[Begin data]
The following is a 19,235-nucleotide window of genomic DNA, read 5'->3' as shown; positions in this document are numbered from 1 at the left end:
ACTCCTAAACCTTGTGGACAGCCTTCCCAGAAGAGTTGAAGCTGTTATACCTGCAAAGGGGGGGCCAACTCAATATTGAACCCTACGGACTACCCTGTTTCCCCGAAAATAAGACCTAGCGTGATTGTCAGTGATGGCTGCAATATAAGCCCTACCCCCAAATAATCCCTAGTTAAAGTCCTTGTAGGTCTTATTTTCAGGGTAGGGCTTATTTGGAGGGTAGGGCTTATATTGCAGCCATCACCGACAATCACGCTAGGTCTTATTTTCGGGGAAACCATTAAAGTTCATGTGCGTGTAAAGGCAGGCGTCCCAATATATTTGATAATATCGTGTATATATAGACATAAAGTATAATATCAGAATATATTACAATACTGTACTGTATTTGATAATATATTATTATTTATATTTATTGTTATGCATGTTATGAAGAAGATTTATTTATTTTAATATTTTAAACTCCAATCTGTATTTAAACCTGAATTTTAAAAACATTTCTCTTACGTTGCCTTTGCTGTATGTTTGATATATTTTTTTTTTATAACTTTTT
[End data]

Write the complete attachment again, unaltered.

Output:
The following is a 19,235-nucleotide window of genomic DNA, read 5'->3' as shown; positions in this document are numbered from 1 at the left end:
ACTCCTAAACCTTGTGGACAGCCTTCCCAGAAGAGTTGAAGCTGTTATACCTGCAAAGGGGGGGCCAACTCAATATTGAACCCTACGGACTACCCTGTTTCCCCGAAAATAAGACCTAGCGTGATTGTCAGTGATGGCTGCAATATAAGCCCTACCCCCAAATAATCCCTAGTTAAAGTCCTTGTAGGTCTTATTTTCAGGGTAGGGCTTATTTGGAGGGTAGGGCTTATATTGCAGCCATCACCGACAATCACGCTAGGTCTTATTTTCGGGGAAACCATTAAAGTTCATGTGCGTGTAAAGGCAGGCGTCCCAATATATTTGATAATATCGTGTATATATAGACATAAAGTATAATATCAGAATATATTACAATACTGTACTGTATTTGATAATATATTATTATTTATATTTATTGTTATGCATGTTATGAAGAAGATTTATTTATTTTAATATTTTAAACTCCAATCTGTATTTAAACCTGAATTTTAAAAACATTTCTCTTACGTTGCCTTTGCTGTATGTTTGATATATTTTTTTTTTATAACTTTTT